Sunday, July 24, 2011


Warning and disclaimer: Use common sense when messing with wild plants. Wild plants demand great respect and many are not edible. Never eat any wild plant or berries without 100 percent positive identification of edibility.

Like many other Portlanders, I have a great love for Mt. Hood, originally known as "Wy'East" by the Multnomah Native Americans. Back in my college days, I took a Geography of Mt. Hood course. The course was an adventure I'll never forget, and, since then, I've been fascinated by wild food sources. The stories of Lewis and Clark surviving on the food sources the Mt. Hood National Forest provided is especially cool to Oregonians.

But recently and unexpectedly, I had a pleasant surprise: I went on a local nature trek, and came across a path which led into a grove. The grove had a relatively clear path, and many different native plants were surrounding the area. After inspecting a particular berry bush, I was happy to realize the bush was a wild Thimbleberry bush; its berries not yet ripe. Near the Thimbleberry bush, however, was a Salmonberry bush, and its berries were ripe and juicy for eating. While the taste of Salmonberry has a more "relaxed" palate, Thimbleberry has an especially delicious taste. Furthermore, Thimbleberry is known to have medicinal properties. Unfortunately, the wild berries are seemingly scant.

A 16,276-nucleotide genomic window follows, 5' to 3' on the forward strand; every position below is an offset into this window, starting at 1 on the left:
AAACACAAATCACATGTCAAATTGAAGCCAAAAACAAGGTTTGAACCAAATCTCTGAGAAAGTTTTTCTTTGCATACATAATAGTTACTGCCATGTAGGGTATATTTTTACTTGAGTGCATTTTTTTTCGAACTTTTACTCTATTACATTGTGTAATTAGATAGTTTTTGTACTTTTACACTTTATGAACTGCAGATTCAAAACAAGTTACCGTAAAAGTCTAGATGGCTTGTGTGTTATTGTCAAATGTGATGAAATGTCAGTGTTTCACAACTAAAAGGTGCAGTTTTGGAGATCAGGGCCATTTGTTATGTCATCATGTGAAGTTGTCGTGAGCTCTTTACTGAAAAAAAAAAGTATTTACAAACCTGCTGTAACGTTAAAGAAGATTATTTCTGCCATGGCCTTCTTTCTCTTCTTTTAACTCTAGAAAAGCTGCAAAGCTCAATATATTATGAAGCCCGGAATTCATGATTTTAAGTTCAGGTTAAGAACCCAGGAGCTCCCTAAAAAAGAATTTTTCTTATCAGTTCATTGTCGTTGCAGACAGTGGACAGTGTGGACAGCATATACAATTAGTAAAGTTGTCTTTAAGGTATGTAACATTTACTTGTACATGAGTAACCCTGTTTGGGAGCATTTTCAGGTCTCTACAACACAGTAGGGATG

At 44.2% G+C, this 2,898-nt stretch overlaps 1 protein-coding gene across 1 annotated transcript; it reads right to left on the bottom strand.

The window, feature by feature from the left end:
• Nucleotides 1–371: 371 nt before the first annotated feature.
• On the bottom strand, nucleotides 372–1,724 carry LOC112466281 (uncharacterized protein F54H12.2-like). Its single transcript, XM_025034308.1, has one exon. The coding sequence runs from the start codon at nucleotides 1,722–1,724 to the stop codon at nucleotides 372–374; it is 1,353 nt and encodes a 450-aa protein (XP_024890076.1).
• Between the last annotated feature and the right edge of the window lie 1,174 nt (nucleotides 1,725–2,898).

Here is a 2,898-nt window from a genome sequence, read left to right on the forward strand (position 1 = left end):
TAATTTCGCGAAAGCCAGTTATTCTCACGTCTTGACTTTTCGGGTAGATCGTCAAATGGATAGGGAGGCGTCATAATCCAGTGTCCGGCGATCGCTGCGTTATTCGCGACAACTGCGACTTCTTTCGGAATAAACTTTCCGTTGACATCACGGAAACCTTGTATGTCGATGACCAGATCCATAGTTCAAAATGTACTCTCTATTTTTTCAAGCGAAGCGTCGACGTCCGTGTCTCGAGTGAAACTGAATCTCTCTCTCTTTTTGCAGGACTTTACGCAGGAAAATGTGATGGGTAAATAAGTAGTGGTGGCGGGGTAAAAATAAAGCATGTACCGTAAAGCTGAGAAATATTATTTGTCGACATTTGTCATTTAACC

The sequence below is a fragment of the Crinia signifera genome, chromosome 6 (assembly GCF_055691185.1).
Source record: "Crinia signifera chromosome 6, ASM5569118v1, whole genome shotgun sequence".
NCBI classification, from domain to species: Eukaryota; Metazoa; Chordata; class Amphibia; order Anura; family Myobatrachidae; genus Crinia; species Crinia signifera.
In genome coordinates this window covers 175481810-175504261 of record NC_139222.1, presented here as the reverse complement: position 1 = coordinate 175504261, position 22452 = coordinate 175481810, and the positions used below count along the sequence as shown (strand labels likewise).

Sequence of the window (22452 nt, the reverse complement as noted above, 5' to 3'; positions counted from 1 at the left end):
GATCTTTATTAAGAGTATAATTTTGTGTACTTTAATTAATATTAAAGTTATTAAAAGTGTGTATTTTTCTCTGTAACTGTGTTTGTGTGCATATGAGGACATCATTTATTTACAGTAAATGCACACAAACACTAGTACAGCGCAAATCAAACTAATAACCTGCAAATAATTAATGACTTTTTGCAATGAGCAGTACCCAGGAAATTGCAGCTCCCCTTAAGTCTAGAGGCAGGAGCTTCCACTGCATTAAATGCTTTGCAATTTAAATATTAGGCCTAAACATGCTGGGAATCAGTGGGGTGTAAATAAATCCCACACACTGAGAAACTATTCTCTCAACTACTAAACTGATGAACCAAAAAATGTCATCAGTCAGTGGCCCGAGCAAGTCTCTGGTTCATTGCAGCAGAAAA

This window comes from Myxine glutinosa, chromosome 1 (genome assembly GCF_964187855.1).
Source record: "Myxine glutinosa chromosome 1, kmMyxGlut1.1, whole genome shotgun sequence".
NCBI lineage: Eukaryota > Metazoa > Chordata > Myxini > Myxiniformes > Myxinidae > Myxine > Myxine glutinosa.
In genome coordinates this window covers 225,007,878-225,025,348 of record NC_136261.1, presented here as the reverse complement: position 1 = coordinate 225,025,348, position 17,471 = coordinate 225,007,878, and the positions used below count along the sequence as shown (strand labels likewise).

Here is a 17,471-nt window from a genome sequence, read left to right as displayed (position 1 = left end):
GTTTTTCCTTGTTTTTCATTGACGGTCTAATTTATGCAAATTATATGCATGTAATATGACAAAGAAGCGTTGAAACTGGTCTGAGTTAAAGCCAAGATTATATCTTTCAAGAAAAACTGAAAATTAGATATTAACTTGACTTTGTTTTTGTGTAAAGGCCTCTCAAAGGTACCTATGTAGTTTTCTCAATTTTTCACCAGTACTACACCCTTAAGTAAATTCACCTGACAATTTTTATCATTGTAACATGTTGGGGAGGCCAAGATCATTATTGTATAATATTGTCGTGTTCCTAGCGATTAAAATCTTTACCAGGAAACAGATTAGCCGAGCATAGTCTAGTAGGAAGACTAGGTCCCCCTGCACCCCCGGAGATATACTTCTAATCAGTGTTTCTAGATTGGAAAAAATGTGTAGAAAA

I think there's something especially pleasurable about forging natural food sources. Foraging, I think, allows one to be in-tune with nature, and also, perhaps, able to be a little self-sufficient.

Rubus spectabilis (Salmonberry). 

If interested, and for more information, please check out the books:

Wild Berries of the West  by Betty B. Derig, Margaret Fuller, c2001

Edible and Medicinal Plants of the West  by Gregory L. Tilford, c1997

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